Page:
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n° 29 Figure

Un trittico di Niccolò di Pietro Gerini a Pienza

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di Gabriele Fattorini
Direttore del Museo Diocesano di Pienza

ABSTRACT: Recently the Diocesan Museum di Pienza presented the restoration of the triptych by the Florentine painter Niccolò di Pietro Gerini (doc. 1368 - 1414/1416) representing the Madonna and Child with the saints Anthony abbot and Francis. The painting was given to the museum in 2003 by two citizens of Pienza (Bruno Stefanelli and his wife Maria Grazia Chechi) and is typically "out of context": it comes from the little chapel of Piecorto, near Poggibonsi in the Elsa Valley (an area where the Florentine painters of the late Trecento worked), but its original destination was surely different and most prestigious. The triptych  was heavily repainted and "riquadrato" probably in the 18th century and only in the 1970s it was revealed by a restoration commissioned by Stefanelli to Paolo Gori. Thanks to the last restoration by Mary Lippi its appearance looks much better and the attribution to Niccolò di Pietro Gerini can be confirmed. It was probably painted in the last decade of the 14th Century.

 

La conclusione di un intervento di restauro, presentato al Museo Diocesano di Pienza il 17 aprile 2011, offre l’occasione per dedicare un breve contributo a un tipico esempio di opera fuori contesto. In effetti la presenza di un trittico del fiorentino Niccolò di Pietro Gerini (documentato dal 1368 – 1414/1416) nella città di Pio II è decisamente inaspettata, tanto più che sul finire del Trecento, molto tempo prima di essere trasformato da Enea Silvio Piccolomini in un gioiello urbanistico rinascimentale, il villaggio di Corsignano era in tutto e per tutto una colonia artistica senese, assai distante dal pur vasto campo di diffusione di un portavoce dell’“accademia” giottesca come Niccolò1.

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Lithography and the Ethics of Mapping in Early America

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di Scott Palmer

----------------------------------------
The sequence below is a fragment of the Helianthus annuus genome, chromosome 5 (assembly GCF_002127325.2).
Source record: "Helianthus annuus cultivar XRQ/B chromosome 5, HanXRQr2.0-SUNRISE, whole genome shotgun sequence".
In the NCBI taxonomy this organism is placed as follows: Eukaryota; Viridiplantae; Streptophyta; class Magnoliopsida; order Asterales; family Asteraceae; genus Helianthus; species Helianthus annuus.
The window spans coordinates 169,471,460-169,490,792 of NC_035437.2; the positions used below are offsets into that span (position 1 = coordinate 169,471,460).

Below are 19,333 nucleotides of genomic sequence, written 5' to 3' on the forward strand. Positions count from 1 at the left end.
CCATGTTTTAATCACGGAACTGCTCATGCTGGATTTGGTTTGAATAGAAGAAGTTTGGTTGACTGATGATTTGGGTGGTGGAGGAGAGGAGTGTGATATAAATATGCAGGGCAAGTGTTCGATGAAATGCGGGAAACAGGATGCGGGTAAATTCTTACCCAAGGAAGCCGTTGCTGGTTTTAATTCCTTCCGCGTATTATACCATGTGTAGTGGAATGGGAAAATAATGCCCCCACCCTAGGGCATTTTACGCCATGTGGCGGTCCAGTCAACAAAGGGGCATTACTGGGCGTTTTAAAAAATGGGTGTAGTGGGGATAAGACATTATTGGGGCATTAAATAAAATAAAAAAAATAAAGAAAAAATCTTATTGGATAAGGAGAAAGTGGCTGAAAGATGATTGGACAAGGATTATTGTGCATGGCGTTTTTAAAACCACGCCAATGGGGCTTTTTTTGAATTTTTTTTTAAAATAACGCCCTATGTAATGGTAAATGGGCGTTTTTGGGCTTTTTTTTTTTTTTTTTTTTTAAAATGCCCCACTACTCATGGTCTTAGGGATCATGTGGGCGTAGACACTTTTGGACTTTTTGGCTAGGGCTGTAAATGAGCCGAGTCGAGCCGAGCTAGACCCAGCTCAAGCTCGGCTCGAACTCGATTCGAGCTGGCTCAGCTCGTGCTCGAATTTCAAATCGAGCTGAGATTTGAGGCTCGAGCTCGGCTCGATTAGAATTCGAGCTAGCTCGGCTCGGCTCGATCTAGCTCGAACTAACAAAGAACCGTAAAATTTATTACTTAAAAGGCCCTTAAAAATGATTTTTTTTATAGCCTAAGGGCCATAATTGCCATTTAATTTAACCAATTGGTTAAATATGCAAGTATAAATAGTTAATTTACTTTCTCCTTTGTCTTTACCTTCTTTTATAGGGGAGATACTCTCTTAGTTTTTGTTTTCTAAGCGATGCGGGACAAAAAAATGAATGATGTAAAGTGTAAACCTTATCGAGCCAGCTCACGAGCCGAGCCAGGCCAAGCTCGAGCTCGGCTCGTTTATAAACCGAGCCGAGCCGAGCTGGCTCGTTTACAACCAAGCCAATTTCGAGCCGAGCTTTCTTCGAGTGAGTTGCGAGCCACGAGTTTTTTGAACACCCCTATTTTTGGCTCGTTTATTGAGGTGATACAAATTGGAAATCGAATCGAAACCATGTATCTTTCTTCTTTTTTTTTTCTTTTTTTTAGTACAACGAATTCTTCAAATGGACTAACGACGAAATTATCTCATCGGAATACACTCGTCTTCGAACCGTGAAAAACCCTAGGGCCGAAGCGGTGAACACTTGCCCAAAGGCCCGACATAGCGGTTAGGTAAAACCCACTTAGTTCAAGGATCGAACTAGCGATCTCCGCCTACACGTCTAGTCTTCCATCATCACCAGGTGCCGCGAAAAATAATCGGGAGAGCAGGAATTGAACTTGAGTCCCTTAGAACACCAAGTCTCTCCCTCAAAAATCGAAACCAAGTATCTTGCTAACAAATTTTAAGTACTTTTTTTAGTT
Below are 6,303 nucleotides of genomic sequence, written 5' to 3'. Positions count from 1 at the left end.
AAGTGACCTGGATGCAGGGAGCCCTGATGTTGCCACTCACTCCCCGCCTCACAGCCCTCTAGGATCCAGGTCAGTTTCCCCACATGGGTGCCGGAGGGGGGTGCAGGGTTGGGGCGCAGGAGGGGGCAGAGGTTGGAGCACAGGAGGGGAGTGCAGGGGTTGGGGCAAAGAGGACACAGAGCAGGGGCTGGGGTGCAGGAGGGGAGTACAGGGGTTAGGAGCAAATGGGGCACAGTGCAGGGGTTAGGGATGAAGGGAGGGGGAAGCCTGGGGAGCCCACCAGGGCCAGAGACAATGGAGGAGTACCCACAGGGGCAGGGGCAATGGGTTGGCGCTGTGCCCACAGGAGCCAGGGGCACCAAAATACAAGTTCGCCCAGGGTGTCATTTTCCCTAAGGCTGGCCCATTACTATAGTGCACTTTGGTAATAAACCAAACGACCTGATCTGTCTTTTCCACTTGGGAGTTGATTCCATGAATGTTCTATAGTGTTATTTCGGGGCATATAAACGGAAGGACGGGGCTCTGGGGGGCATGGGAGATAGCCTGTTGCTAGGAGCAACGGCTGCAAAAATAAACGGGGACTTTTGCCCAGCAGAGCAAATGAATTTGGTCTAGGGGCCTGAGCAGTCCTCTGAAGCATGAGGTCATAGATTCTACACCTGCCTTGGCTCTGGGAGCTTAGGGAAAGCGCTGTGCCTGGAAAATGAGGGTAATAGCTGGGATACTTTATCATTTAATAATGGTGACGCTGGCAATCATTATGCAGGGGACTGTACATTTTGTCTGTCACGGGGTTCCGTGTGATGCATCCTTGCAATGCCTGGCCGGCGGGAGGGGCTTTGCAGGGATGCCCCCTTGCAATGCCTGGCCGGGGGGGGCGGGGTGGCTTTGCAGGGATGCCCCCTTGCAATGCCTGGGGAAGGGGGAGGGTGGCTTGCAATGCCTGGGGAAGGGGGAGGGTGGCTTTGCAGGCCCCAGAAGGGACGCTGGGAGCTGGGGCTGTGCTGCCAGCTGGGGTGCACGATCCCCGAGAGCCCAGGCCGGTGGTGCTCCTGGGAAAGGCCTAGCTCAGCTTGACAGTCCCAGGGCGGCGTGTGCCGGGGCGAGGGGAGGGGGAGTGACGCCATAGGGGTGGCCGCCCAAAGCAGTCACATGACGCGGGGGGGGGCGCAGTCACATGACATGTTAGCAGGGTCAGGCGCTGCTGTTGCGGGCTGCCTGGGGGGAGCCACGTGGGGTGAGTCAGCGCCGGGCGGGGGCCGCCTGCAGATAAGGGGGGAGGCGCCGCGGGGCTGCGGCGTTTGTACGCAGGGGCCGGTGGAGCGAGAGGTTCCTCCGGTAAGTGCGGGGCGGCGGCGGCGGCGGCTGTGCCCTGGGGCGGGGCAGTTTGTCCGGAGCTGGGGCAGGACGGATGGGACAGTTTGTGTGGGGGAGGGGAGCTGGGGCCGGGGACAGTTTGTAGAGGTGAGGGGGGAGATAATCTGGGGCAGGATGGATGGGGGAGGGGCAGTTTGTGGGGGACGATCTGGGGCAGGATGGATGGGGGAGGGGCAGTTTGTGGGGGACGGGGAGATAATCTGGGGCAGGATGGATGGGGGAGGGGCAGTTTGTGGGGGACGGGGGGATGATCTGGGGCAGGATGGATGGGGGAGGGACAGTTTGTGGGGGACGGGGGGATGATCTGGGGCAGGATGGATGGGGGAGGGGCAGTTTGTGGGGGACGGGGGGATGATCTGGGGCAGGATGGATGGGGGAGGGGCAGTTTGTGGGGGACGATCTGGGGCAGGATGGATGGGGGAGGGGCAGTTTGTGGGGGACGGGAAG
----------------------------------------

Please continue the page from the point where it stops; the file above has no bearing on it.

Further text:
ABSTRACT: The representation of early nineteenth-century national identities in Europe and America was deeply affected by the emergent visual economy of the lithograph.  Although the technology was first applied to the reproduction of artworks and sheet music, the process was also quickly adopted for the representation of space and movement in cartography, particularly in America, where it offered a reliable and inexpensive method for reproducing visual representations of newly surveyed land.  Lithography thus became an integrated component of an image of America that effectively insulated viewers from the ethical consequences of expansion, from the policies of Indian removal to the radical commodification of nature. 

 

The representation of early nineteenth-century national identities in Europe and America was deeply affected by the emergent visual economy of the lithograph. Although the technology was first applied to the reproduction of artworks and sheet music, the process was also quickly adopted for the representation of space and movement in cartography. Fittingly, the erstwhile surveyor, farmer, and travel writer Hector St. John de Crèvecoeur (1735-1813) was among the first to hear of this new method of reproduction and to imagine how it might be used to facilitate the representation and expansion of American territory.

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